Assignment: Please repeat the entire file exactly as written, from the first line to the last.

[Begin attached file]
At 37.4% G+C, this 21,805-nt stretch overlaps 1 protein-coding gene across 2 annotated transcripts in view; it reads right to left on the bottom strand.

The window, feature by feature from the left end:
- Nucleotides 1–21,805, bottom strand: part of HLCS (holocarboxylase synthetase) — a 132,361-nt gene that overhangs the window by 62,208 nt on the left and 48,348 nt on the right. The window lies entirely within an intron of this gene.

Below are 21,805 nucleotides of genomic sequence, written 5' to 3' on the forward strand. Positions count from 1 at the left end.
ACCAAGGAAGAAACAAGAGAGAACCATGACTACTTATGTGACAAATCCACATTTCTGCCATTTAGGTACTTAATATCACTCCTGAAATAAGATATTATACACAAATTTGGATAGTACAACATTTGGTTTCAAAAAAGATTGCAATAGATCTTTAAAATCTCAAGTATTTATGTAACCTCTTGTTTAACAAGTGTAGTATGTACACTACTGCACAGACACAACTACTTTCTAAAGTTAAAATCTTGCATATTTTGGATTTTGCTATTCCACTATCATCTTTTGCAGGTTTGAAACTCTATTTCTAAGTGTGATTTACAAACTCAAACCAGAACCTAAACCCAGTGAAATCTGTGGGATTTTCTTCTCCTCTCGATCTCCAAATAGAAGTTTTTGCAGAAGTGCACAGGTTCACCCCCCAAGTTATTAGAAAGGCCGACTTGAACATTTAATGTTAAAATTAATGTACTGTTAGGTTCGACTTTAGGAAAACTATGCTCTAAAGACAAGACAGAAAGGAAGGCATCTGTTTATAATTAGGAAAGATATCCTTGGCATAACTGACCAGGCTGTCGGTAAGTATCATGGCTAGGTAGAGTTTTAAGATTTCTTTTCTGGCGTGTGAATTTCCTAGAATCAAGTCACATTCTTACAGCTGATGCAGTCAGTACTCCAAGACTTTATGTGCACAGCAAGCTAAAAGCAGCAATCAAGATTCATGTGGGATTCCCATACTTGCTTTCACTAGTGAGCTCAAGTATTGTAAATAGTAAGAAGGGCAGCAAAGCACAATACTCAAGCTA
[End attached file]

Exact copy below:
At 37.4% G+C, this 21,805-nt stretch overlaps 1 protein-coding gene across 2 annotated transcripts in view; it reads right to left on the bottom strand.

The window, feature by feature from the left end:
- Nucleotides 1–21,805, bottom strand: part of HLCS (holocarboxylase synthetase) — a 132,361-nt gene that overhangs the window by 62,208 nt on the left and 48,348 nt on the right. The window lies entirely within an intron of this gene.

Below are 21,805 nucleotides of genomic sequence, written 5' to 3' on the forward strand. Positions count from 1 at the left end.
ACCAAGGAAGAAACAAGAGAGAACCATGACTACTTATGTGACAAATCCACATTTCTGCCATTTAGGTACTTAATATCACTCCTGAAATAAGATATTATACACAAATTTGGATAGTACAACATTTGGTTTCAAAAAAGATTGCAATAGATCTTTAAAATCTCAAGTATTTATGTAACCTCTTGTTTAACAAGTGTAGTATGTACACTACTGCACAGACACAACTACTTTCTAAAGTTAAAATCTTGCATATTTTGGATTTTGCTATTCCACTATCATCTTTTGCAGGTTTGAAACTCTATTTCTAAGTGTGATTTACAAACTCAAACCAGAACCTAAACCCAGTGAAATCTGTGGGATTTTCTTCTCCTCTCGATCTCCAAATAGAAGTTTTTGCAGAAGTGCACAGGTTCACCCCCCAAGTTATTAGAAAGGCCGACTTGAACATTTAATGTTAAAATTAATGTACTGTTAGGTTCGACTTTAGGAAAACTATGCTCTAAAGACAAGACAGAAAGGAAGGCATCTGTTTATAATTAGGAAAGATATCCTTGGCATAACTGACCAGGCTGTCGGTAAGTATCATGGCTAGGTAGAGTTTTAAGATTTCTTTTCTGGCGTGTGAATTTCCTAGAATCAAGTCACATTCTTACAGCTGATGCAGTCAGTACTCCAAGACTTTATGTGCACAGCAAGCTAAAAGCAGCAATCAAGATTCATGTGGGATTCCCATACTTGCTTTCACTAGTGAGCTCAAGTATTGTAAATAGTAAGAAGGGCAGCAAAGCACAATACTCAAGCTA